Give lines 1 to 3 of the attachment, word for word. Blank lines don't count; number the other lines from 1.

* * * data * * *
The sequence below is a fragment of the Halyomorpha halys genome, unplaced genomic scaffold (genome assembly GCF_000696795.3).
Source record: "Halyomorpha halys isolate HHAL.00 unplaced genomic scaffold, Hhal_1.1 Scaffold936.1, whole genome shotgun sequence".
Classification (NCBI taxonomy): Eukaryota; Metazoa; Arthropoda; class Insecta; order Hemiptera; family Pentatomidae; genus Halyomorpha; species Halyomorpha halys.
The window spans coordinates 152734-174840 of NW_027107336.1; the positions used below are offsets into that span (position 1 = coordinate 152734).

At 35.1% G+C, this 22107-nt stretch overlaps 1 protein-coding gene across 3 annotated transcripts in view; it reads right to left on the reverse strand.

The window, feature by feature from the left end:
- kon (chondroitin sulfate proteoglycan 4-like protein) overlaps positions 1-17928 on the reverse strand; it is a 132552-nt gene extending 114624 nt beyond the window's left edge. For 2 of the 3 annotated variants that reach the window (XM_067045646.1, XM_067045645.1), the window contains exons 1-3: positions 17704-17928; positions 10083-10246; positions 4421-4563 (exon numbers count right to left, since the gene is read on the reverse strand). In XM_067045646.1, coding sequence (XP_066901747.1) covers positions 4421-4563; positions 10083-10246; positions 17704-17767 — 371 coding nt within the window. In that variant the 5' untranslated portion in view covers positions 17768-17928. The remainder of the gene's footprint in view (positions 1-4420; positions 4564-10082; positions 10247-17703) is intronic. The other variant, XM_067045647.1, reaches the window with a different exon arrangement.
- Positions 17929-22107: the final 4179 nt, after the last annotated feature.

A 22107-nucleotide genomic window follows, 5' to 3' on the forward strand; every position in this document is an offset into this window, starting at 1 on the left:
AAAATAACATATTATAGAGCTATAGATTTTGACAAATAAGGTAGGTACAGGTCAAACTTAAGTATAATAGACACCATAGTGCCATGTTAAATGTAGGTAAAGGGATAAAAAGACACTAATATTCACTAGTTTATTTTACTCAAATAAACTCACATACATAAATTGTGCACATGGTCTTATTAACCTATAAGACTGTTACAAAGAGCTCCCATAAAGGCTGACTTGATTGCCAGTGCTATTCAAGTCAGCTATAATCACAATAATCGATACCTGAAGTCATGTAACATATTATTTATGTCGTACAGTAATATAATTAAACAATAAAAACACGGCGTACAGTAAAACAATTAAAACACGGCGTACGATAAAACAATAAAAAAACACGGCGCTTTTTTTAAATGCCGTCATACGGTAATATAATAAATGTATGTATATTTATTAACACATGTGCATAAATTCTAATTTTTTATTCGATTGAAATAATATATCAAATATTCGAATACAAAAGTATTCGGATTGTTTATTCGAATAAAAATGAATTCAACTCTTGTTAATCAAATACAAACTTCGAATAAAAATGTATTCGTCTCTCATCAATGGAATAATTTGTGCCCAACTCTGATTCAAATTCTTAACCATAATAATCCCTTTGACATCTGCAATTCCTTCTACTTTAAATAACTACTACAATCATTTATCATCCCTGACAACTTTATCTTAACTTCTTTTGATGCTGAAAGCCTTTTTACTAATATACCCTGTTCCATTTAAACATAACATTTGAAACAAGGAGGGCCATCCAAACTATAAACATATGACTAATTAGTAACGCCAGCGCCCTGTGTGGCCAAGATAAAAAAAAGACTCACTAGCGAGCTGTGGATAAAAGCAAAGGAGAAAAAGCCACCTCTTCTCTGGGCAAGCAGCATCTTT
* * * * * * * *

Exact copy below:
The sequence below is a fragment of the Halyomorpha halys genome, unplaced genomic scaffold (genome assembly GCF_000696795.3).
Source record: "Halyomorpha halys isolate HHAL.00 unplaced genomic scaffold, Hhal_1.1 Scaffold936.1, whole genome shotgun sequence".
Classification (NCBI taxonomy): Eukaryota; Metazoa; Arthropoda; class Insecta; order Hemiptera; family Pentatomidae; genus Halyomorpha; species Halyomorpha halys.